The sea cows originated in the Tethys Sea, between southern Europe and northern Africa, during the latest part of the Paleocene epoch, according to a new study by scientists from Duke University, the University of Southern California and the Natural History Museum of Los Angeles County.
The sea cows are members of Sirenia, a mammalian order that includes four living species: the dugong (genus Dugong) and three manatees (genus Trichechus).
Also known as sirenians, these animals are unique in being the only fully aquatic mammals that are also obligate herbivores, and their habitats are predominantly warm, near-shore, and relatively shallow waters.
The fossil record of sea cows begins near the onset of the middle Eocene, about 47 million years ago, and since that time their evolving diversity and biogeography has ensued to leave fossil occurrences on every continent except Antarctica.
While the living species of sea cows lack hindlimbs and are equipped with several anatomical adaptations that suit them to wholly aquatic lifeways, some of the earliest fossil sirenians were, by contrast, quadrupedal and amphibious.
“The earliest known fossil sea cows are about 47 million years old, and those animals lived along the coasts of northern Africa in the proto-Mediterranean Sea,” said Dr. Steven Heritage, a researcher in the Duke Lemur Center Museum of Natural History at Duke University.
“Our analysis found that this first appearance was about 11 million years after the sea cow lineage diverged from their closest living relatives, the elephants.”
“The earliest fossil ancestors of elephants are also from northern Africa and lived during the early Cenozoic, the era that followed the extinction of the dinosaurs.”
“While modern manatees and dugongs have no hind limbs and are strictly aquatic, the oldest known fossil sea cows had four limbs and could walk on land.”
Dr. Heritage and his colleague, Dr. Erik Seiffert from the Duke Lemur Center Museum of Natural History at Duke University, the University of Southern California and the Natural History Museum of Los Angeles County, assembled the largest-yet dataset of living and fossil species of sea cows, combining genetics, anatomy, geography, and geologic ages.
The analyses included time-scaled statistical models for the ancestry of sea cows and models of historical biogeography that identify the ages and directions of their migrations across Earth’s oceans.
“Our models suggest that the direct ancestors of manatees evolved within continental South America and the migration of manatees into the Caribbean and towards the coasts of North America was a relatively recent event,” Dr. Seiffert said.
“In a sense, manatees are newcomers to these West Atlantic ecosystems.”
For much of the past 20 million years, a large portion of northern South America was covered by fresh water wetlands. These eventually gave rise to the Amazon River system with drainage into the South Atlantic Ocean beginning only a few million years ago.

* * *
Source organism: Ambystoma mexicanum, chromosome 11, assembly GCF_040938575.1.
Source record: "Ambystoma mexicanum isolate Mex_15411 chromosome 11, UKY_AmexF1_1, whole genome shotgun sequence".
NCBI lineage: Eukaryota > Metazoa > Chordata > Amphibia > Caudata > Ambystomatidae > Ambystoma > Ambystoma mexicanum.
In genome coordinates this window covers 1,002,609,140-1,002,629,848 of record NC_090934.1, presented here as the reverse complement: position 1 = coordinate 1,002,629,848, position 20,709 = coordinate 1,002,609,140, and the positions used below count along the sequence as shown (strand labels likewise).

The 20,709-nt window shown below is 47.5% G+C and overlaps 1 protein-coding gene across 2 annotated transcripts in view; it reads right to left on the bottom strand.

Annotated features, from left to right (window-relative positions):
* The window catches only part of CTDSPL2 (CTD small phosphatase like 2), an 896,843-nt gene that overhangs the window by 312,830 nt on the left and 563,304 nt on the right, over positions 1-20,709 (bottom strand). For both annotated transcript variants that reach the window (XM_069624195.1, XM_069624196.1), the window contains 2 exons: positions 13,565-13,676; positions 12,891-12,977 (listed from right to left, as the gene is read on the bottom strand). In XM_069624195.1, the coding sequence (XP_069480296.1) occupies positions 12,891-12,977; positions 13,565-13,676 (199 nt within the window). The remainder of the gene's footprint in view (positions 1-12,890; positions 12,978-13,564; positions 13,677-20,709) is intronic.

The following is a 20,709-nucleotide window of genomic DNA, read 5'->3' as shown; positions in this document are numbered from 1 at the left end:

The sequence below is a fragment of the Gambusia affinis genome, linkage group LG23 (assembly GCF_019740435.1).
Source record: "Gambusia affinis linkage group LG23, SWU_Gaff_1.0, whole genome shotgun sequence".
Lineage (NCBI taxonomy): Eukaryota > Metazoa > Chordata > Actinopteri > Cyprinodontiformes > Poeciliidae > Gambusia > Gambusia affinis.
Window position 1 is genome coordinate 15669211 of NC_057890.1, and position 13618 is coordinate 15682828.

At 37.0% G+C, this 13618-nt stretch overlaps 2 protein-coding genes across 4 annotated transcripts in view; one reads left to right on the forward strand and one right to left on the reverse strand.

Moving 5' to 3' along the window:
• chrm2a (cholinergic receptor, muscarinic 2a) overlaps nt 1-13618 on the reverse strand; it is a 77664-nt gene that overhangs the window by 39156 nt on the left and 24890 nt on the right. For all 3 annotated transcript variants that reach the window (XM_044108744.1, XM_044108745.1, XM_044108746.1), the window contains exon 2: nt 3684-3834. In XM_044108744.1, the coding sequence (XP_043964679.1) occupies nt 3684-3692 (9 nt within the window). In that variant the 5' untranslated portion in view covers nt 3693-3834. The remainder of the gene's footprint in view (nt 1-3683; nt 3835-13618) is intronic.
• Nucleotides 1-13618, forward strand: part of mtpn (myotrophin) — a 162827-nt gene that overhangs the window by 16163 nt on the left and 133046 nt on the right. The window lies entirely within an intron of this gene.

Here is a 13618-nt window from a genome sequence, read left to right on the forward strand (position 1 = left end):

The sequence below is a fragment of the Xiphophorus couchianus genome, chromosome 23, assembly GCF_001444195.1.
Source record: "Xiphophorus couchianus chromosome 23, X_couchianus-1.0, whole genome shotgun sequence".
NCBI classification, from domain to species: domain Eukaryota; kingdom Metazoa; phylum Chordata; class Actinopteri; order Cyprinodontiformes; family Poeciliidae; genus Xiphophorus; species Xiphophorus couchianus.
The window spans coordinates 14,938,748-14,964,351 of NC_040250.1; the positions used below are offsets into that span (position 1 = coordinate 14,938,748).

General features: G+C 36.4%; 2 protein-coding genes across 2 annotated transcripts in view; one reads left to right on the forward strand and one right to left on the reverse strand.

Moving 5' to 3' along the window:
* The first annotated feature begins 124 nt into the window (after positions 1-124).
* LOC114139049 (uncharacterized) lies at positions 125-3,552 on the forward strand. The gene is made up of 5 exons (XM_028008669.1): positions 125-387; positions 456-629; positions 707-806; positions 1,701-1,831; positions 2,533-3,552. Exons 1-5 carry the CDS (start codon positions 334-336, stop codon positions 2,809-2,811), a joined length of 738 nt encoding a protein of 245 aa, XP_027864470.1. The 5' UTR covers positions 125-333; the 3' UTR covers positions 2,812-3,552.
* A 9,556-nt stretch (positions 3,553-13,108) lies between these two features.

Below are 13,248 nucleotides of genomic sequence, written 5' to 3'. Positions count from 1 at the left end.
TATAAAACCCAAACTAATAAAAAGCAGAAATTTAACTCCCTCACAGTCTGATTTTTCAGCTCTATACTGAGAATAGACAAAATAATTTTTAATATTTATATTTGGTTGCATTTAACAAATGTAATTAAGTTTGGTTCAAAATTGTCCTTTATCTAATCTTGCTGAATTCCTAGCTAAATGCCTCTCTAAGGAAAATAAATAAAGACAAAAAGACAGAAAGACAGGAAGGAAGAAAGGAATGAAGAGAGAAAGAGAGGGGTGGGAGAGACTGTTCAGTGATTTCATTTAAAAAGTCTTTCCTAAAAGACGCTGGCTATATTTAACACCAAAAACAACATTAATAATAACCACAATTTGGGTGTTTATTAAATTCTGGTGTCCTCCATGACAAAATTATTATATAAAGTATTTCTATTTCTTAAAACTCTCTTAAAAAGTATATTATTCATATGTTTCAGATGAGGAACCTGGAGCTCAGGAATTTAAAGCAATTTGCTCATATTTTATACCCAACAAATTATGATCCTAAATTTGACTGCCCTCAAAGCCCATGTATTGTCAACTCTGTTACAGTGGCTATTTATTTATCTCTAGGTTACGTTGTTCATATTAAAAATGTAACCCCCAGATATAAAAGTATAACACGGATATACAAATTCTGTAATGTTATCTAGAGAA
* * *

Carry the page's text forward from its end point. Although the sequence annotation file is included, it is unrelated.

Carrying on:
Manatees from that vast marshland seem to have made their way out of South America after that time.
Around 34 million years ago, a key trans-Atlantic migration from the eastern hemisphere towards southern North America and the Caribbean gave rise to the common ancestor of the living sea cow species.
The age of that migration corresponds to the Eocene-Oligocene boundary, which was a time of plummeting global sea levels, a rapidly cooling climate, and widespread and severe extinctions of numerous animal species both on land and in the sea.
After that time, the ancestral sea cows of the eastern hemisphere faced a steep decline and eventually disappeared.
But the western hemisphere lineage that was established near the beginning of the Oligocene gave rise to many species of sea cows that flourished and persisted for tens of millions of years, sometimes living in communities of multiple species.
The authors also found that at least three Caribbean sea cow lineages migrated into the Pacific Ocean during the Miocene epoch, between 23 and 5 million years ago, before Central and South America were connected.
One descendant of those Pacific migrations was the Steller’s sea cow (Hydrodamalis gigas).
This gigantic species was described in 1741 by the German biologist Georg Wilhelm Steller, who participated in the Vitus Bering’s Great Northern Expedition. It became extinct 27 years later, presumably as a result of human-driven habitat change and overexploitation.
Adult Steller’s sea cows reached a length of 10 m (33 feet), weighed over 10 tons, and stored up to 10 cm (3.9 inches) of blubber in some areas of the body.
“The highest diversity of sea cow lineages occurred around 22 and 16 million years ago,” the researchers said.
“But over the past 9 million years, the number of lineages has dropped precipitously resulting in the few species that remain today.”
Their findings are published in the journal PeerJ.
S. Heritage & E.R. Seiffert. 2022. Total evidence time-scaled phylogenetic and biogeographic models for the evolution of sea cows (Sirenia, Afrotheria). PeerJ 10: e13886; doi: 10.7717/peerj.13886
Source link: https://www.sci.news/biology/sirenia-evolution-11135.html